Many hundreds of thousands of words have been written in the past 24 hours about the Apple Watch — perhaps we should more accurately call it “wrist computer.” Pundits and tech bloggers have assessed its capabilities, features and sales prospects.
On that latter point, multiple surveys continue to show mixed levels of interest in smartwatches among the consumer public.
Those analysts who are bearish on the Apple Watch and smartwatches generally — there were between 720K and 750K Android Wear devices shipped in 2014 — cite the “redundant” nature of having yet another device that duplicates some but not most of the functions of the smartphone but on a smaller screen.
LSA Local Media Tracking Study data from 2014 reflect that just over 3% of respondents have a smartwatch. Roughly 19% of respondents said they don’t have one but are interested. The rest, more than 70%, say they’re not interested for one reason or another (“not interested at all” or “have smartphone and not interested”).
Younger men (18 – 34) living in urban areas showed the highest level of interest (29% in the 18-24 age category). In addition, Hispanics showed greater interest than their non-Hispanic peers in buying a smartwatch.
The 70% “not interested” figure seems daunting for Apple. However many analytics dismissed the iPad as an unnecessary device when it launched. Apple has an almost unique ability to generate consumer interest and make people want devices they don’t actually need.
Let’s extrapolate from the LSA data above and see what some of the numbers might look like in the real world. If 19% of US smartphone owners are interested in buying a smartwatch, that would mean about 35 million people in real terms. If we discount that number according to Apple’s share of the US smartphone market, then it becomes just over 14 million.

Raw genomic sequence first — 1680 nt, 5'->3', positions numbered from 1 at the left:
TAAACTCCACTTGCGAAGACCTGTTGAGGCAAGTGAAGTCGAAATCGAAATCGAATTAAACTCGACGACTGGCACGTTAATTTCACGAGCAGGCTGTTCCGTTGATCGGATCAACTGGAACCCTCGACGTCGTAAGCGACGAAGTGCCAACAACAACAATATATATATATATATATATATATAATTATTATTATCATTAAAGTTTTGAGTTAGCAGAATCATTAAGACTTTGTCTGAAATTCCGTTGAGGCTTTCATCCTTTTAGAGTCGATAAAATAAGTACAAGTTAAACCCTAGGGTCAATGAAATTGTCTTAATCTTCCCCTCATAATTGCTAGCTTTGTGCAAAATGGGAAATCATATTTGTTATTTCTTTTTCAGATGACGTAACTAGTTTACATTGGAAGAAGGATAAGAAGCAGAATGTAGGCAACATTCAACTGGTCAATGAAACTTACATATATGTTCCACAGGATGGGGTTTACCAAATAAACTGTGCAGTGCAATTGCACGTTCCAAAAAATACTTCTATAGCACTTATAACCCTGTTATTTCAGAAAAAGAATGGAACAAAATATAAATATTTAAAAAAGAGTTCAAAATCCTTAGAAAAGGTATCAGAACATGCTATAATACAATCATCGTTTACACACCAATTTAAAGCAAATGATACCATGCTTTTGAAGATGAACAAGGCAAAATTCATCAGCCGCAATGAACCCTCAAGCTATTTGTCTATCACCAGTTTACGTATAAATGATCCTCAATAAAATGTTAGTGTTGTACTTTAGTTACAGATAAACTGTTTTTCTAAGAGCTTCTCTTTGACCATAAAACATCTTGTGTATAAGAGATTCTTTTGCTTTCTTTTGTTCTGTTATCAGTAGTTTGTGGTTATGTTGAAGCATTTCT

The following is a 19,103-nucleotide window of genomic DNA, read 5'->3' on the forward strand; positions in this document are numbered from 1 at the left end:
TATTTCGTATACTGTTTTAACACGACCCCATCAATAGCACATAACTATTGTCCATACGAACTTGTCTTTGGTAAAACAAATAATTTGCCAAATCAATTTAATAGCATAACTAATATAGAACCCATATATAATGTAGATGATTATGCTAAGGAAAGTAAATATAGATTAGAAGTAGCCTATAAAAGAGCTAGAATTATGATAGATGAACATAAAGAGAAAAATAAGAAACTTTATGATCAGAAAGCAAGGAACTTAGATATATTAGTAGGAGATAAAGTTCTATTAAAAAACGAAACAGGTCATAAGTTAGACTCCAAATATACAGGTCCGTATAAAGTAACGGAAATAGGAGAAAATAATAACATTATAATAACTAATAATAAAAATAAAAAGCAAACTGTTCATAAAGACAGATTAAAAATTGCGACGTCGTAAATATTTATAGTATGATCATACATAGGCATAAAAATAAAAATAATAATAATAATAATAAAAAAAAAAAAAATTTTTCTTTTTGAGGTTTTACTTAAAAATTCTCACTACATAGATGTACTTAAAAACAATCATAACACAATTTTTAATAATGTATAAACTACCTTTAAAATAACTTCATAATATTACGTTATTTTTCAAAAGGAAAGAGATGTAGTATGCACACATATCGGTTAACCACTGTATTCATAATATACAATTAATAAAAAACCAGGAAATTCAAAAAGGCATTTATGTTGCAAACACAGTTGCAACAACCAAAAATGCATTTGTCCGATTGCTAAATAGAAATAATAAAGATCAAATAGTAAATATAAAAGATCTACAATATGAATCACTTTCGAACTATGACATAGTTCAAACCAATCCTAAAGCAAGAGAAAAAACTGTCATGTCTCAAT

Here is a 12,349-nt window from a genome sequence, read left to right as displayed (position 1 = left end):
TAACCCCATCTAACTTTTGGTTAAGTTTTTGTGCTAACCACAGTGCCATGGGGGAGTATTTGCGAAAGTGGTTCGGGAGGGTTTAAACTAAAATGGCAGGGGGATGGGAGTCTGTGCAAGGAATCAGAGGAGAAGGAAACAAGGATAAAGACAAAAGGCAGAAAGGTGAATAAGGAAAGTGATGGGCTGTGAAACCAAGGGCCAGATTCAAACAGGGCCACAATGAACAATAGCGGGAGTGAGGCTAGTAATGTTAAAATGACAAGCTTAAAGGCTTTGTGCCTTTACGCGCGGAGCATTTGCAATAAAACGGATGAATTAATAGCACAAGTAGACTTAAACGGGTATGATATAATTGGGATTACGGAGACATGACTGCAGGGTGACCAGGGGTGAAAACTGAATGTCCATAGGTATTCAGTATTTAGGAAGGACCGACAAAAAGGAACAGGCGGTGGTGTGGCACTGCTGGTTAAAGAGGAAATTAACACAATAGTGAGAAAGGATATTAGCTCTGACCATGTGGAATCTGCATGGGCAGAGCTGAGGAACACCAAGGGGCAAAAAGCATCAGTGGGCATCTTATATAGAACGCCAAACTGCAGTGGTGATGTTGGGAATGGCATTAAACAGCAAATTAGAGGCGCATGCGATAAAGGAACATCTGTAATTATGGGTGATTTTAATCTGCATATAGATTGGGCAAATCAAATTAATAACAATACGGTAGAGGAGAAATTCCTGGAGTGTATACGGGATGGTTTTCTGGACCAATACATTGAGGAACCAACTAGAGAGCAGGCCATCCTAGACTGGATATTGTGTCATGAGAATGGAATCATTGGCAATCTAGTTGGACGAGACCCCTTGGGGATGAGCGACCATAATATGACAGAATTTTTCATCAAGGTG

If we assume that those 14 million people buy the entry level watch ($349) that would mean $4.8 billion in revenue for Apple in the US alone. Those are large numbers but I suspect the opportunity for Apple is actually greater in terms of penetration and revenue. And it’s certainly larger when we think of the global opportunity.
Android Wear OEMs (Samsung, LG, Motorola) should all be jumping for joy at the launch of the Apple Watch. Its presence in the market will almost certainly boost their sales. They will be seen as affordable alternatives to Apple’s pricey wrist computer.
Beyond watch manufacturers, marketers and publishers are already considering how advertising and marketing will translate on these smaller screens on our wrists. Unlike smartphones nearly 100% of content on smartwatches will be app based. If they exist, ads will reside within publisher apps. However notifications will be another available and important marketing tool.
While video ads (pre-roll) and native ads will undoubtedly make an appearance, marketers may be disappointed to find that smartwatches are not going to be very advertising friendly platforms overall.
They will be brand, retailer and publisher friendly, and through apps offer tools to engage their users; the SPG and Uber demos from the Apple launch event are good examples. However they’re not going to be very good environments for “advertising” overall.
And to the extent they catch on and gain usage, they could fragment the smartphone audience’s attention. That may have a negative impact on mobile “advertising” too. But we’ll have to wait and see how widely adopted they are and how consumer behavior develops.
In the meantime I’m predicting that when Apple makes pre-orders available (April 10) and then reports its initial numbers we’ll see it report “several million” people initially sign up.